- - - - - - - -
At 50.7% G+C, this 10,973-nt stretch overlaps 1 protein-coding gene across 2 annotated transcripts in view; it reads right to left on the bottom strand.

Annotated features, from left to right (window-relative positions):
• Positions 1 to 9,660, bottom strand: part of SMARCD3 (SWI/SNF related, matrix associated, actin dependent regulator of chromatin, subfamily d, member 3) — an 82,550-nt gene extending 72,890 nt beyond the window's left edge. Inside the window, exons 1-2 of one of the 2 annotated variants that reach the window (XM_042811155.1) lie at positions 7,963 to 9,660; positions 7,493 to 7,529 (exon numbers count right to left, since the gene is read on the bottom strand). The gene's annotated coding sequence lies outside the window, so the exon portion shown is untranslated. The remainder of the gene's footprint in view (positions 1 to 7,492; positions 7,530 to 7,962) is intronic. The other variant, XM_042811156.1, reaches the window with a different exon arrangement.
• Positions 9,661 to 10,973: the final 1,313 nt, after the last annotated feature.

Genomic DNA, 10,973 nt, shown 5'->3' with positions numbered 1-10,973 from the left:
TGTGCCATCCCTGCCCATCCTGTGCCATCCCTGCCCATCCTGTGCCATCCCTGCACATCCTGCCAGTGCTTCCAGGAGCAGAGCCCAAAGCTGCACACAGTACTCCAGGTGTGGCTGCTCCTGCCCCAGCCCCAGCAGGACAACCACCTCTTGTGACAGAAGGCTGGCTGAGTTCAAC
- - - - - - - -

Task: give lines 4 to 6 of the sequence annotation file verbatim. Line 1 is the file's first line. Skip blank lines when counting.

• Positions 9,661 to 10,973: the final 1,313 nt, after the last annotated feature.

Genomic DNA, 10,973 nt, shown 5'->3' with positions numbered 1-10,973 from the left:
TGTGCCATCCCTGCCCATCCTGTGCCATCCCTGCCCATCCTGTGCCATCCCTGCACATCCTGCCAGTGCTTCCAGGAGCAGAGCCCAAAGCTGCACACAGTACTCCAGGTGTGGCTGCTCCTGCCCCAGCCCCAGCAGGACAACCACCTCTTGTGACAGAAGGCTGGCTGAGTTCAAC